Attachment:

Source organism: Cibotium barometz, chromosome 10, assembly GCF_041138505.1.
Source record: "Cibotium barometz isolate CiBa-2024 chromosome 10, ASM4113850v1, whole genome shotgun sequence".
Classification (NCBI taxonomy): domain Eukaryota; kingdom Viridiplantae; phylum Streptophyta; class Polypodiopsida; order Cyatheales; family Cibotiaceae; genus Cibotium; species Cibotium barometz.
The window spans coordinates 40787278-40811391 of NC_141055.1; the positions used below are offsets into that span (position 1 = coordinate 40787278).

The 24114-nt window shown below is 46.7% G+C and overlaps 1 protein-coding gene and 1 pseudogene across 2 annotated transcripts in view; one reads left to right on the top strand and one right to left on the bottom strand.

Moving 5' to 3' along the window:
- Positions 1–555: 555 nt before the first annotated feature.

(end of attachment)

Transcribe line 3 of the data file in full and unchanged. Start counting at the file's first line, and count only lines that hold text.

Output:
Classification (NCBI taxonomy): domain Eukaryota; kingdom Viridiplantae; phylum Streptophyta; class Polypodiopsida; order Cyatheales; family Cibotiaceae; genus Cibotium; species Cibotium barometz.